Home Gardening Flower Aristocracy: Grand Dames of the Garden

Flower Aristocracy: Grand Dames of the Garden

Flower Aristocracy: Grand Dames of the Garden

fragrant white lilyRegale Lily, one of my favorite flowers, beautiful, fragrant and easy to grow.

As a guest speaker at the Vashon Island Garden Tour, I’m about to grab my gardening soapbox and expound on the wonders of my favorite flowers: Roses, Peonies, Lilies and Dahlias.  I call them the Grand Dames of the Garden, but that may be too stuffy a reference. Each of these flowers brings an excitement and unbridled enthusiasm to the garden, as well as a cooperative bloom sequence, one right after the other with little overlap. Their floriferous fireworks are always lighting up the landscape, beginning with peonies, moving into roses, rounding out mid to late summer with lilies and mid-summer to the first frost with dahlias.  Below I’ve listed some helpful links for growing these dreamy bloomers, so you too can have an audience with garden royalty.

pink peony flower close-upPeony “Mrs. FDR” is the brightest smile in my spring garden.


Orienpet lilies fragrant showstoppers


colorful bouquet of summer dahlias Who can say no to a bucket full of dahlias?


David Austin roses soaking and sipping up a drink in the sinkSome of my David Austin roses taking a dip and a drink in the kitchen sink.


Check out these links and then get out into the garden! And if you have any questions, leave a comment and I’ll try to answer it in a timely (and hopefully accurate) way.


  1. I’ve always been incredibly jealous of folks that can grow roses. Yours are, by far, the most beautiful of all. I’d hate you…..if you weren’t so darn “nice” about it all.

    • Now Sue, that is a compliment. 😉
      If it’s any consolation, any time I head down to Napa or Sonoma County, CA, I look at the local roses and feel the same way; they’re bigger, better, without blackspot, profuse in bloom. Thank goodness, the area’s libations can calm my angst.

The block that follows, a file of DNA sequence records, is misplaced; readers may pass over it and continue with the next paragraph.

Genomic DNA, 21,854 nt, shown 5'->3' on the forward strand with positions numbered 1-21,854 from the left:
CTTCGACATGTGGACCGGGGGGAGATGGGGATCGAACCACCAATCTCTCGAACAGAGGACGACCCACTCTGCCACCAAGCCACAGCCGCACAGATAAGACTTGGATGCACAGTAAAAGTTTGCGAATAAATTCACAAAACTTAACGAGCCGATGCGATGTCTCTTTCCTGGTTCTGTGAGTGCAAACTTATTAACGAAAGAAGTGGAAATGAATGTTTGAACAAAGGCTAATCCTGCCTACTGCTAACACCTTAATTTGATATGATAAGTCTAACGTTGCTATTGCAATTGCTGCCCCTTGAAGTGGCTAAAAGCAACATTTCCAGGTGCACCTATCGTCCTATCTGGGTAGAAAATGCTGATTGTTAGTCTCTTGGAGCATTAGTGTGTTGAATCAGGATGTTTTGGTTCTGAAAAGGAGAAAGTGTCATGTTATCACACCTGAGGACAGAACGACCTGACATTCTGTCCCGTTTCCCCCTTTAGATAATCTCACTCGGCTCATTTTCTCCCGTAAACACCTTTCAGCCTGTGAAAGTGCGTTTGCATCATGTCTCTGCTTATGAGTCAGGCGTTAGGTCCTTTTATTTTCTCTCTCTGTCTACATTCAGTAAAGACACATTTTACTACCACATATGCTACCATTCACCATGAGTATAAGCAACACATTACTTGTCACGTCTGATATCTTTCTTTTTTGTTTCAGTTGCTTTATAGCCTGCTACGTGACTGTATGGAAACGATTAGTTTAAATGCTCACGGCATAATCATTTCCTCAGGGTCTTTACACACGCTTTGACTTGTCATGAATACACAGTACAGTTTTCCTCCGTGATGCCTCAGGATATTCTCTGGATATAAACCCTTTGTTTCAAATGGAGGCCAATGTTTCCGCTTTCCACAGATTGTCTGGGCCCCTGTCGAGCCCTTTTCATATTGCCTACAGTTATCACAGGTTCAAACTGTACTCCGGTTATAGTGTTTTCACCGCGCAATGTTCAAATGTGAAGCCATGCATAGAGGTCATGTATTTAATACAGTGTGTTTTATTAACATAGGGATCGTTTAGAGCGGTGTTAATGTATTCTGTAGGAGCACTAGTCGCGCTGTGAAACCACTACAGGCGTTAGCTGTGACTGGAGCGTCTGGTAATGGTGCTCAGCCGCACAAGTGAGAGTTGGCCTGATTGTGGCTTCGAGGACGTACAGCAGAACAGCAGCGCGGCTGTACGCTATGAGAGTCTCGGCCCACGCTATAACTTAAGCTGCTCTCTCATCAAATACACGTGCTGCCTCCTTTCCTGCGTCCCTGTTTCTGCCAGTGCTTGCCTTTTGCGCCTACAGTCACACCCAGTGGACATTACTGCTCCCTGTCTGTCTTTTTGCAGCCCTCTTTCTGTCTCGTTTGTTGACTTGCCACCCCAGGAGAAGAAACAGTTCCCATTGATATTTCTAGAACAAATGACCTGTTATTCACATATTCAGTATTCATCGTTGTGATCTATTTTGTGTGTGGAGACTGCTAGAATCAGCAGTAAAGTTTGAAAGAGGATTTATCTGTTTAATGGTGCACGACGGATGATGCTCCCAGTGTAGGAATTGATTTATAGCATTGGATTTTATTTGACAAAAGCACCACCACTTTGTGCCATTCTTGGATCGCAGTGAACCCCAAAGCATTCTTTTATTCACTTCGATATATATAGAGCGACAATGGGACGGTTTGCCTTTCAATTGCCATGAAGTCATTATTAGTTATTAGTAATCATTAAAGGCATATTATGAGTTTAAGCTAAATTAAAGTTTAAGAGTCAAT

2. Tom
    Dhalias and Peonies are my favorite too. Steven’s mother grows multicolored Peonies in her garden back East. A true explosion of colors. Before moving to the US I never saw a live peony flower before just those depicted in Dutch paintings. Life is beautiful

  3. Lilies grow at Christmas time in this neck of the woods… Rick never buys me flowers at any other time of the year, but at Christmas it’s always Lilies – he knows I love that delicious scent 🙂

  4. Perhaps you can help me with a quest I’ve been on since I was a girl, Tom. When I was young, we lived in Texas where there is a bright yellow (yep, that one) single rose that smells of both cinnamon and a very heady rose scent. I don’t think the Texas wild rose survives in my area (south-central Pennsylvania), but there surely must be a rose somewhere that is similar. Might you know of such a one?

    I’ve enjoyed this post and your lovely photos.

  5. Wow, on that peony and David Austin roses are always the very best! Plus lilies and dahlias to boot. Gorgeous all … thanks for sharing, Tom. You are feeding my soul–thank you!


  6. Tom – your flowers are stunning! I think they are all my favorite – to hard to choose. I must read through your “how to” lists, and thank you for sharing such beauty! 🙂

  7. Thank goodness there are people like you to make the world beautiful. My brown thumbs just don’t cut it. Everything looks gorgeous – wish I lived close enough to see your garden in person. Enjoy the summer show!

  8. Stunning flowers & such variety! I also have 3 peonies but in white!

    Your pink one is so beautiful & who doesn’t love dahlia’s!!! Such beauty!


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